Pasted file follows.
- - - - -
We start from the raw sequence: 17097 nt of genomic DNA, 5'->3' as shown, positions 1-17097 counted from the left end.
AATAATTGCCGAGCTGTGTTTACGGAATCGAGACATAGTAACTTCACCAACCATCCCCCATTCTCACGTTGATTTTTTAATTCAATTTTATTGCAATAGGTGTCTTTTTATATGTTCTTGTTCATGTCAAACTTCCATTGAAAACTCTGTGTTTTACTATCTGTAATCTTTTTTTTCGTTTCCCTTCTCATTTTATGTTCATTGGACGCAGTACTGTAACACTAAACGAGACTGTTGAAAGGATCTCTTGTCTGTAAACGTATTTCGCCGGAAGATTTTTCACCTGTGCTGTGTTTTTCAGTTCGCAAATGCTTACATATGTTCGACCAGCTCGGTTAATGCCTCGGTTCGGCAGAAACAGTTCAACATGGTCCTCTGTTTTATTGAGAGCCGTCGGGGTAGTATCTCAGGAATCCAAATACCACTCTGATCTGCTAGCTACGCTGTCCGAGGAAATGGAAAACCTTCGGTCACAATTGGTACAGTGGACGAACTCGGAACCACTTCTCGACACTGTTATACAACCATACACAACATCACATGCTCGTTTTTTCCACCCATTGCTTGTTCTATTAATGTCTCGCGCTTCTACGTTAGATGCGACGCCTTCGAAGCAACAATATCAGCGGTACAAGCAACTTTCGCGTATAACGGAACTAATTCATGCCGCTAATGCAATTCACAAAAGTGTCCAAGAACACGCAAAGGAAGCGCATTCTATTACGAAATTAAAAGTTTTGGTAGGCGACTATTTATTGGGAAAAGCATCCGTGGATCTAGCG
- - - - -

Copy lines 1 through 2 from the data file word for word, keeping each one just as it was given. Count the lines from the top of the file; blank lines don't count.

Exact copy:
We start from the raw sequence: 17097 nt of genomic DNA, 5'->3' as shown, positions 1-17097 counted from the left end.
AATAATTGCCGAGCTGTGTTTACGGAATCGAGACATAGTAACTTCACCAACCATCCCCCATTCTCACGTTGATTTTTTAATTCAATTTTATTGCAATAGGTGTCTTTTTATATGTTCTTGTTCATGTCAAACTTCCATTGAAAACTCTGTGTTTTACTATCTGTAATCTTTTTTTTCGTTTCCCTTCTCATTTTATGTTCATTGGACGCAGTACTGTAACACTAAACGAGACTGTTGAAAGGATCTCTTGTCTGTAAACGTATTTCGCCGGAAGATTTTTCACCTGTGCTGTGTTTTTCAGTTCGCAAATGCTTACATATGTTCGACCAGCTCGGTTAATGCCTCGGTTCGGCAGAAACAGTTCAACATGGTCCTCTGTTTTATTGAGAGCCGTCGGGGTAGTATCTCAGGAATCCAAATACCACTCTGATCTGCTAGCTACGCTGTCCGAGGAAATGGAAAACCTTCGGTCACAATTGGTACAGTGGACGAACTCGGAACCACTTCTCGACACTGTTATACAACCATACACAACATCACATGCTCGTTTTTTCCACCCATTGCTTGTTCTATTAATGTCTCGCGCTTCTACGTTAGATGCGACGCCTTCGAAGCAACAATATCAGCGGTACAAGCAACTTTCGCGTATAACGGAACTAATTCATGCCGCTAATGCAATTCACAAAAGTGTCCAAGAACACGCAAAGGAAGCGCATTCTATTACGAAATTAAAAGTTTTGGTAGGCGACTATTTATTGGGAAAAGCATCCGTGGATCTAGCG